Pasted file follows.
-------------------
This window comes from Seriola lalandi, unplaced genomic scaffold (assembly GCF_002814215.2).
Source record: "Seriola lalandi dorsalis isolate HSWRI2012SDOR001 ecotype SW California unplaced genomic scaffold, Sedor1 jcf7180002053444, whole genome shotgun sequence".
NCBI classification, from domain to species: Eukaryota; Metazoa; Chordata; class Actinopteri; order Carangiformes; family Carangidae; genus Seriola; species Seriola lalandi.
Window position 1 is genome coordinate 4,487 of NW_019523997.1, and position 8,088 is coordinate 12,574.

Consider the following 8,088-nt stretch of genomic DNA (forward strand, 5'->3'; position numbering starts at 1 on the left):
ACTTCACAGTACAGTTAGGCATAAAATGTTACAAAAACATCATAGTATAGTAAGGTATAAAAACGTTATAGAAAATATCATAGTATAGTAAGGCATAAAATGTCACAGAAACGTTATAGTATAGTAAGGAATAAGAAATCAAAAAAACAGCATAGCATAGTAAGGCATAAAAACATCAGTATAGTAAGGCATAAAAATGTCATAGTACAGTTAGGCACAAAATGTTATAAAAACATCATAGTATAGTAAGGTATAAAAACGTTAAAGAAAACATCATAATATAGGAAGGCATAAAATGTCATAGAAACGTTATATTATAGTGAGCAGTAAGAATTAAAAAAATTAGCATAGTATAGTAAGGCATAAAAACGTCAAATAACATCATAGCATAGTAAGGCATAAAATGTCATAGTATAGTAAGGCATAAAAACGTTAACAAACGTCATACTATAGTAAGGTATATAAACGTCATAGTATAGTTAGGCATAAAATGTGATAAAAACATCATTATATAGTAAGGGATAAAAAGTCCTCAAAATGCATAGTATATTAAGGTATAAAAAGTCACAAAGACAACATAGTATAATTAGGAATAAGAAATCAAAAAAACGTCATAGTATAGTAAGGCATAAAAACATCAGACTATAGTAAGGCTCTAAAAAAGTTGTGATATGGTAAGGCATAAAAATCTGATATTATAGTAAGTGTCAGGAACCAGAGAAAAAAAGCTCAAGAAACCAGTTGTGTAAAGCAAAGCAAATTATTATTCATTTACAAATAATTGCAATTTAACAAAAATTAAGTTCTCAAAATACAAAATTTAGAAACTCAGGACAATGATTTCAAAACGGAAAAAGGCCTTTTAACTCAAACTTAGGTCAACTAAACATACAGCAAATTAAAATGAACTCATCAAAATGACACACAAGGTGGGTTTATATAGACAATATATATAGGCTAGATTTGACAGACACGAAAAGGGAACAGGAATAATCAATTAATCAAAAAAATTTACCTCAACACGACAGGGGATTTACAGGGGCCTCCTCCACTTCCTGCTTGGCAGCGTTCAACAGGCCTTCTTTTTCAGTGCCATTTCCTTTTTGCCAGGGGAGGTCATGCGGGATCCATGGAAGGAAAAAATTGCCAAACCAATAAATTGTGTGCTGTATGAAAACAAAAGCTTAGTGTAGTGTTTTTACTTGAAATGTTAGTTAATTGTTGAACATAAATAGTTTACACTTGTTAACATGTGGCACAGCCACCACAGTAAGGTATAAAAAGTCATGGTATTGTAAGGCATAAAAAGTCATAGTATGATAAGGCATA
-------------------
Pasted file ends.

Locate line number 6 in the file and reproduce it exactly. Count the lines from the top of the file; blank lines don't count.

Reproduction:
ACTTCACAGTACAGTTAGGCATAAAATGTTACAAAAACATCATAGTATAGTAAGGTATAAAAACGTTATAGAAAATATCATAGTATAGTAAGGCATAAAATGTCACAGAAACGTTATAGTATAGTAAGGAATAAGAAATCAAAAAAACAGCATAGCATAGTAAGGCATAAAAACATCAGTATAGTAAGGCATAAAAATGTCATAGTACAGTTAGGCACAAAATGTTATAAAAACATCATAGTATAGTAAGGTATAAAAACGTTAAAGAAAACATCATAATATAGGAAGGCATAAAATGTCATAGAAACGTTATATTATAGTGAGCAGTAAGAATTAAAAAAATTAGCATAGTATAGTAAGGCATAAAAACGTCAAATAACATCATAGCATAGTAAGGCATAAAATGTCATAGTATAGTAAGGCATAAAAACGTTAACAAACGTCATACTATAGTAAGGTATATAAACGTCATAGTATAGTTAGGCATAAAATGTGATAAAAACATCATTATATAGTAAGGGATAAAAAGTCCTCAAAATGCATAGTATATTAAGGTATAAAAAGTCACAAAGACAACATAGTATAATTAGGAATAAGAAATCAAAAAAACGTCATAGTATAGTAAGGCATAAAAACATCAGACTATAGTAAGGCTCTAAAAAAGTTGTGATATGGTAAGGCATAAAAATCTGATATTATAGTAAGTGTCAGGAACCAGAGAAAAAAAGCTCAAGAAACCAGTTGTGTAAAGCAAAGCAAATTATTATTCATTTACAAATAATTGCAATTTAACAAAAATTAAGTTCTCAAAATACAAAATTTAGAAACTCAGGACAATGATTTCAAAACGGAAAAAGGCCTTTTAACTCAAACTTAGGTCAACTAAACATACAGCAAATTAAAATGAACTCATCAAAATGACACACAAGGTGGGTTTATATAGACAATATATATAGGCTAGATTTGACAGACACGAAAAGGGAACAGGAATAATCAATTAATCAAAAAAATTTACCTCAACACGACAGGGGATTTACAGGGGCCTCCTCCACTTCCTGCTTGGCAGCGTTCAACAGGCCTTCTTTTTCAGTGCCATTTCCTTTTTGCCAGGGGAGGTCATGCGGGATCCATGGAAGGAAAAAATTGCCAAACCAATAAATTGTGTGCTGTATGAAAACAAAAGCTTAGTGTAGTGTTTTTACTTGAAATGTTAGTTAATTGTTGAACATAAATAGTTTACACTTGTTAACATGTGGCACAGCCACCACAGTAAGGTATAAAAAGTCATGGTATTGTAAGGCATAAAAAGTCATAGTATGATAAGGCATA